Featured Cover, Wonderworld #14

Wonderworld #14
Wonderworld Comics #14 (June 1940) by Joe Simon (signed)

What makes a great comic book cover? Well many will say you need an artist capable of drawing realistic figures. Others desire intricate details and finely rendered lines. All that is well and good but for me what is needed more then anything else is a great story teller. You need someone like Joe Simon. As editor for Fox Comics Joe drew sixteen covers. Not a lot of covers but in my opinion if Joe had left comics then, never partnered with Jack Kirby, those sixteen covers alone would have entered him into the select group of the greatest golden age artists. As can be seen in the cover I am featuring for this post, Joe’s anatomy was often inaccurate. The Flame’s rib cage is much too short. Joe also had problems with form. The woman’s right bosom appears rather ample. That makes it surprising to find that even with the dress torn her left breast appears rather flat. A woman’s hair is also very important, at least for a comic cover from the 40’s. But Simon has problems in presenting curls and flowing hair. If that was all Joe had going for him this cover would have been a failure.

With a searing blast the Flame stopped the raging doctor

That is what the blurb in the lower left corner tells us. But who needs the blurb, the picture tells us all that and more. Because it is red, the villain’s clothing might not seem to belong in a laboratory. But look at the pair of scissors (or forceps?) in a pocket clearly designed for them. Obviously this is some sort of medical scientist. Mind you this is not a mild manner researcher. His gaze is intent on the woman. With one hand he reaches for her while with the other he swings a weapon. She maybe conscious at this moment but he intends that she will not be for long. And what a weapon our mad scientist has, a skull that he swings with (can that really be?) the former victim’s own hair (I bet you did not know that the hair is the last thing to detach from a decaying skull?). A skeptic might question what use would the scientist have for a beautiful woman. However anyone raising such an issue obviously is unaware that attractive young women have a long history of providing the essential ingredient for many nefarious elixirs. Hey, the eye of a newt may have been good enough for for a witch of yesteryear, but not for a modern scientific antagonist. Things would look bleak for our damsel in distress if not for the sudden appearance of the hero. Even if you are not familiar with the Flame, you can feel assured that whatever the hero has shot at his foe’s forehead has got to be effective. Once again the Flame has saved the day.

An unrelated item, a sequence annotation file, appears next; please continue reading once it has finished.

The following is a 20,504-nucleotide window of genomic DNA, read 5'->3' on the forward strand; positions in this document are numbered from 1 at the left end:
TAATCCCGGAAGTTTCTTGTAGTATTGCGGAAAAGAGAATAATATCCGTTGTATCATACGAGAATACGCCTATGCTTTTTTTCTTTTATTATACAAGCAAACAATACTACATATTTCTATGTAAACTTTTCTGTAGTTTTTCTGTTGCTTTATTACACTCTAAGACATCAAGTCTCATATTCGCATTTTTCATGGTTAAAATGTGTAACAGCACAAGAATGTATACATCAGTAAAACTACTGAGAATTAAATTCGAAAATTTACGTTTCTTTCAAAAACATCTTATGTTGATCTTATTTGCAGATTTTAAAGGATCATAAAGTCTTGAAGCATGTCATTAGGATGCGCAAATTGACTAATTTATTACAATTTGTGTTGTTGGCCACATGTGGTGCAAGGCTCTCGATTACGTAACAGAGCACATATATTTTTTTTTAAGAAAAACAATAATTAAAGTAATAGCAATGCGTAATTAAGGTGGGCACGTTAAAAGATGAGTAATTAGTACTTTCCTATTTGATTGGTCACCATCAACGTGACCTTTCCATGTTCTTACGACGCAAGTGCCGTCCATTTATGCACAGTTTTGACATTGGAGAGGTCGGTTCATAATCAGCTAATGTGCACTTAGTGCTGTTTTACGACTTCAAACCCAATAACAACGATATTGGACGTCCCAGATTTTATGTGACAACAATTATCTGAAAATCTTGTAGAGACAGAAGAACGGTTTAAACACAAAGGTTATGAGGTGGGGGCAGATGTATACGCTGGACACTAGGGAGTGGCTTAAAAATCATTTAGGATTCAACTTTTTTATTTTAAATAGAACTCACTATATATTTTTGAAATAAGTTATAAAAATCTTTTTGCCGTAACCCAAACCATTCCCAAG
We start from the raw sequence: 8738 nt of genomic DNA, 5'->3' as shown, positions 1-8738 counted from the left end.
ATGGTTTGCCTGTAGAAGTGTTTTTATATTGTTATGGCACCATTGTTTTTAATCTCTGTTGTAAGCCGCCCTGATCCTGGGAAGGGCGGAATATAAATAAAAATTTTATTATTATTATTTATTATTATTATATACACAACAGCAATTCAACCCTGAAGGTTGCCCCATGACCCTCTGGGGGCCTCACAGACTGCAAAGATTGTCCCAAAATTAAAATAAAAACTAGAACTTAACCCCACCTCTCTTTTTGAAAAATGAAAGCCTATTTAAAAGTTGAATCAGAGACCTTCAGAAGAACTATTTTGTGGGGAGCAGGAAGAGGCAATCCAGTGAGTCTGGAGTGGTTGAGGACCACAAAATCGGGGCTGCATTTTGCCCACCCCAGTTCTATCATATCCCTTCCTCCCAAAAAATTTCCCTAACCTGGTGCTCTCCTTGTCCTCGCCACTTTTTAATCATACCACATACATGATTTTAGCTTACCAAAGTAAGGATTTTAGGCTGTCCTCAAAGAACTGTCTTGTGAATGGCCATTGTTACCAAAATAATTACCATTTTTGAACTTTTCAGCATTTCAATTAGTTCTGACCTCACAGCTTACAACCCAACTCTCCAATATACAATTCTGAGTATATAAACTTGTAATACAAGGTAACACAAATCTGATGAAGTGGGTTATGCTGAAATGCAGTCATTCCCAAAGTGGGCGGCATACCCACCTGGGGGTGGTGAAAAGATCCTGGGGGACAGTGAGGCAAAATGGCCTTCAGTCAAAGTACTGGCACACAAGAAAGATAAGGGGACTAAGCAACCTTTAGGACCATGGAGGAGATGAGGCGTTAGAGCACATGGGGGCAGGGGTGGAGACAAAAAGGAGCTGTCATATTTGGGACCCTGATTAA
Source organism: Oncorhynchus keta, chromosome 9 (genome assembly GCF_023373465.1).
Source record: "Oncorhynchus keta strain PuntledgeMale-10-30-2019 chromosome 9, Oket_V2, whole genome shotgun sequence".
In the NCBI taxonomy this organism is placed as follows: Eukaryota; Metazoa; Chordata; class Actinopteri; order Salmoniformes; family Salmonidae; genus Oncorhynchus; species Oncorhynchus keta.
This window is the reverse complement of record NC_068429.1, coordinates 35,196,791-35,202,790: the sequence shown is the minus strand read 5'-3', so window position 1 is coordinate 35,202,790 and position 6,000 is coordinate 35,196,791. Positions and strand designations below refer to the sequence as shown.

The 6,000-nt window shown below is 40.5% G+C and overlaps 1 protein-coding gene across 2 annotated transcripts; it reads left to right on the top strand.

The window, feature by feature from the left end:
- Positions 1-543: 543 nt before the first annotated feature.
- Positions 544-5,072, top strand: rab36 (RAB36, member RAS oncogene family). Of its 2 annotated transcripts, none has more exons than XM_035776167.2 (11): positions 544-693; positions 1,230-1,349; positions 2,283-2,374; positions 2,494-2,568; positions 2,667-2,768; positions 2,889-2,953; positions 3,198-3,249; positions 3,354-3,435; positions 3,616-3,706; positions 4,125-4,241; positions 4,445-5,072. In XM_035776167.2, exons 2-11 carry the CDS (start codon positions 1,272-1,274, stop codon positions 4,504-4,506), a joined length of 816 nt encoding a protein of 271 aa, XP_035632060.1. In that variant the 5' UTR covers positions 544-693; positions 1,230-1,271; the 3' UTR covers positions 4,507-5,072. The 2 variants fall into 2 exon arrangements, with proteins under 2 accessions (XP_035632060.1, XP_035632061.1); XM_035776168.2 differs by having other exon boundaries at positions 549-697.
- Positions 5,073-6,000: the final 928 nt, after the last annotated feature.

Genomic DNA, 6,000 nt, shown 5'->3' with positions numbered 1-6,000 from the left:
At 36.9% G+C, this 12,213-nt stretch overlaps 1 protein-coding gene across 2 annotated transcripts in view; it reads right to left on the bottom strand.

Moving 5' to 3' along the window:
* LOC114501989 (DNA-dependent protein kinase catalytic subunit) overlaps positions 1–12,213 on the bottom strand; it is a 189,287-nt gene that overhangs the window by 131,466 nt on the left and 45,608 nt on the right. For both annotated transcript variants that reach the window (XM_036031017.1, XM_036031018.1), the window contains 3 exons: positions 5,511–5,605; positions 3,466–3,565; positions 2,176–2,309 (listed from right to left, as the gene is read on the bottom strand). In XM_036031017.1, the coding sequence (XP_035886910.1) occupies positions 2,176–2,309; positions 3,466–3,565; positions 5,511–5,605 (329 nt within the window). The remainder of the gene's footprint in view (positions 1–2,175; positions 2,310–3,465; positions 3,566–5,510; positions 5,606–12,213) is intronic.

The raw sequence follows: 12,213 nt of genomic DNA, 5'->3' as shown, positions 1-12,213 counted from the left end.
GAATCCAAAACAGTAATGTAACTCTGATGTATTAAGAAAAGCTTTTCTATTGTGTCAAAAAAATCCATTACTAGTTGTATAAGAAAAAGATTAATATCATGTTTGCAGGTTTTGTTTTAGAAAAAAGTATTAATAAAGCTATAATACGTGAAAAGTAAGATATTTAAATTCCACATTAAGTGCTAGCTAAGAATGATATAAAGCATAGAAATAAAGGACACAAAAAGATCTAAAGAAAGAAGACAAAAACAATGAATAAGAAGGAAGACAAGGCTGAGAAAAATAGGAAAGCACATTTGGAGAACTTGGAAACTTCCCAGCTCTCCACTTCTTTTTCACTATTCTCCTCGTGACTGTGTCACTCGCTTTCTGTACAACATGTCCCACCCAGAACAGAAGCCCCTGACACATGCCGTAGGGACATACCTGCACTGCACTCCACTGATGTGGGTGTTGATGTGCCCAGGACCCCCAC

Rescuing a woman from a mad scientist was a common subject for Simon Fox covers. I have previously posted Fantastic #7 and Wonderworld #13. For WC #14 Joe has whittled the theme down to its bare essentials. The background is nothing more then a blue field. We are only provided with a few pieces of scientific apparatus to indicate that the action is taking place in a laboratory. Most of the objects have been given shades of purple. Therefore the apparatus blends with the blue background so as not to distract from the figures done largely in red, yellow and green. The only exception is the gas canister on the right which balances off nicely with the yellow of the Flame’s uniform on the left. Above, under the comics title are just the outline drawing of the gun’s flame and more equipment. This was really a smart compromise. If fully colored the upper drawing would have distracted from the title. However if the lines had been eliminated the top would have been much too plain. Joe may or man not have done the color guide, but if he did not as editor he likely have provided guidance. In any case the total design is well done.

I do not know much about the origin of the Flame. But the story inside shows him appearing out of fire such as from a criminal’s match. In a few months Simon and Kirby would create a character call the Vision for Timely. The Vision would appear out of smoke. What a surprising coincidence!